This program is made possible by The Oregon Community Foundation’s Creative Heights Program and the National Endowment for the Arts.
Wine tasting with Coopers Hall beginning at 6:30 PM on Thursday, April 27
Talk-back following the 2 PM performance on Sunday, April 30
Wine and celebration for Theatre Industry Members beginning at 6:30 PM on Thursday, May 4
A woman calls on the power of Oyá…
A boat is caught in a mysterious storm…
A young woman fights to choose her own path….
This original Spanish-language musical is inspired by the Cuban Zarzuela and Shakespeare’s The Tempest. Set on the beaches of Cuba, it tells a story of the power of love, compassion, and forgiveness.
Running time: Approximately 2 hours and 30 minutes including a 15 minute intermission
ABOUT THE DEVELOPMENT
Two years ago, inspired by an Oregon Community Foundation’s Creative Heights grant and the National Endowment for the Arts, Milagro set up to do something that hadn’t been done here before: an original Spanish-language musical. The creative team consists of some long-time collaborators: Rebecca Martinez is writing the book based on a treatment by Rodolfo Ortega, who is also music and lyric composer. Olga Sanchez, Milagro’s Artistic Director Emérita continued with the show as dramaturg. Four drafts, three readings, a translation, a national-level audition, and numerous edits later, we have gathered the entire team with artists based both in Portland and New York for rehearsals, more edits, and gearing up for opening April 28, 2017!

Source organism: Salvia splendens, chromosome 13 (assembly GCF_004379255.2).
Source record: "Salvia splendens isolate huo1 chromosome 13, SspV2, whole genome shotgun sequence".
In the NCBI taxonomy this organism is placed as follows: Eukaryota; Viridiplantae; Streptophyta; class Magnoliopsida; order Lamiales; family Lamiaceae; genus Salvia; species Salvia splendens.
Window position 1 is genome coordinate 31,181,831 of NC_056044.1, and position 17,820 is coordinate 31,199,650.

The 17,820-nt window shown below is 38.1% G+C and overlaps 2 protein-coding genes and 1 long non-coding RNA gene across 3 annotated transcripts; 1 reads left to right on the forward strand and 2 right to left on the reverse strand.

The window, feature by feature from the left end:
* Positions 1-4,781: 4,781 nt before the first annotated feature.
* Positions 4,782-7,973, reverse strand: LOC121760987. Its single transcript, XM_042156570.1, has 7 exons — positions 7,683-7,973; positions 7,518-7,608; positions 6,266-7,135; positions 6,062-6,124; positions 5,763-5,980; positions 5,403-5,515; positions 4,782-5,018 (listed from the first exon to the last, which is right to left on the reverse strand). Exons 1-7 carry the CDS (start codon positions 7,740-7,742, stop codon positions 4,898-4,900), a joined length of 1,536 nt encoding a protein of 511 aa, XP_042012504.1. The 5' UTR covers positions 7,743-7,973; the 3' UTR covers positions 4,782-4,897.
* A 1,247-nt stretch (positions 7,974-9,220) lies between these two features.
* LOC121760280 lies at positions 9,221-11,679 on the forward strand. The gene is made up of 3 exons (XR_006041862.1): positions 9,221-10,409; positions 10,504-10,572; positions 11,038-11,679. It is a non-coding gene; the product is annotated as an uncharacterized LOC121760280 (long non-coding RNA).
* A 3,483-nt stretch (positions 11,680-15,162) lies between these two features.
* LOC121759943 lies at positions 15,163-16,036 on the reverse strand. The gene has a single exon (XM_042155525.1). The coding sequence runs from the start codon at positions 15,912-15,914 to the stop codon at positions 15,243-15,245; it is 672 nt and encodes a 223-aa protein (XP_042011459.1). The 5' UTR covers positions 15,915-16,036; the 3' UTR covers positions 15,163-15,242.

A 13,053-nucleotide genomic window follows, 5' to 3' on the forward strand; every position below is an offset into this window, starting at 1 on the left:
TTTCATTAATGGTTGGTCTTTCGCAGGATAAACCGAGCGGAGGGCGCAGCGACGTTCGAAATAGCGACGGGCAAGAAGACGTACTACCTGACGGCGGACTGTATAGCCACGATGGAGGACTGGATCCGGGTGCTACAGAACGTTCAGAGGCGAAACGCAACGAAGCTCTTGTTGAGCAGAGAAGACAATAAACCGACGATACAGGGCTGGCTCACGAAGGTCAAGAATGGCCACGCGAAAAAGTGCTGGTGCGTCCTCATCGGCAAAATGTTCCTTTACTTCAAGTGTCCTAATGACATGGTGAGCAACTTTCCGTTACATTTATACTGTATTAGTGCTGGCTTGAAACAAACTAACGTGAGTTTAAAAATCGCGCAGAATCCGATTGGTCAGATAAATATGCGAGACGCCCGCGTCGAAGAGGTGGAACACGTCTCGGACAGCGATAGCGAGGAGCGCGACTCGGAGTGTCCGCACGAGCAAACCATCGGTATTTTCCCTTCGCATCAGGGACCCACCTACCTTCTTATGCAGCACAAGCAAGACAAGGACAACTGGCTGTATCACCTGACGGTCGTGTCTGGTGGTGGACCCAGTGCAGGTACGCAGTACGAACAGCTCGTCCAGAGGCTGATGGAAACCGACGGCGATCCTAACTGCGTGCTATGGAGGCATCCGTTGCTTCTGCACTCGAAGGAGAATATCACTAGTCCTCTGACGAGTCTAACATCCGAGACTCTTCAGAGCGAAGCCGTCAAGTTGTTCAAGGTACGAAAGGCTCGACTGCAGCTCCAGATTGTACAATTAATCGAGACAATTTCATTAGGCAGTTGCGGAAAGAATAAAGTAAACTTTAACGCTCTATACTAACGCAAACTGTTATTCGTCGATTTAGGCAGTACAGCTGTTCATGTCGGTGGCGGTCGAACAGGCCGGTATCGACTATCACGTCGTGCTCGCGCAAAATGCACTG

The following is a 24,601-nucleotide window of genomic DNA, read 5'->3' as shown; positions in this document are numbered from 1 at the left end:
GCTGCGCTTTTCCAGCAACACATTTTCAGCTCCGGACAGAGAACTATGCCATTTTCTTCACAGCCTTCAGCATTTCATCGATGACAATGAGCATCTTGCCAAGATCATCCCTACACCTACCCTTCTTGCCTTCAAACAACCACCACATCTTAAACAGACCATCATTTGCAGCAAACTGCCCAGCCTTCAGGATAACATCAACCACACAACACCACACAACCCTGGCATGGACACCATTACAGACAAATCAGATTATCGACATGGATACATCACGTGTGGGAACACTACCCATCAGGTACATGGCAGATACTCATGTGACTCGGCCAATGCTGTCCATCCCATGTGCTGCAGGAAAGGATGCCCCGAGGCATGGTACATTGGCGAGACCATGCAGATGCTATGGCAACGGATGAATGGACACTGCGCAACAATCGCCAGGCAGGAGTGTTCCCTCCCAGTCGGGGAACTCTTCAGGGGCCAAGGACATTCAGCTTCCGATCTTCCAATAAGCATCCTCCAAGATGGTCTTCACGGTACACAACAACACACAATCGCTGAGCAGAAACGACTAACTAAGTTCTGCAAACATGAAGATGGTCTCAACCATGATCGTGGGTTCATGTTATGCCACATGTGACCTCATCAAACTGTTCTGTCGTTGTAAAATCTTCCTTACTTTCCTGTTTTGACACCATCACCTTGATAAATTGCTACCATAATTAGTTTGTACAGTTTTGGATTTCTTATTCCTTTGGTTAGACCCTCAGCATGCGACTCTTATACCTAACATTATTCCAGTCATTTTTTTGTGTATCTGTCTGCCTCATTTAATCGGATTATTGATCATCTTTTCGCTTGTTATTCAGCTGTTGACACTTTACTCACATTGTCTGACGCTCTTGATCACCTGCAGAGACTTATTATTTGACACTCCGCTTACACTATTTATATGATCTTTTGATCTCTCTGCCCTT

THOUGHTS FROM DIRECTOR, ESTEFANÍA FADUL
This is a story that is dealing with really complex political situations on a very human level. We get to follow these very real, flawed, fascinating characters through a journey with a lot of heart, heartache, community, and joy.
It’s a story about a young woman in Cuba, Yenisel. She’s part of the 20-somethings generation and has a father who has been trying to get her out of Cuba her whole life. She is caught between his desire to get her out and her own ambivalence about what she wants for herself. The story is about her coming to a point where she can take charge of her own future. A big part of her journey is meeting Javier, a Cuban-American who winds up shipwrecked on the island. What happens when these two people with very different life experiences, but bound by a common tie to Cuba, come together?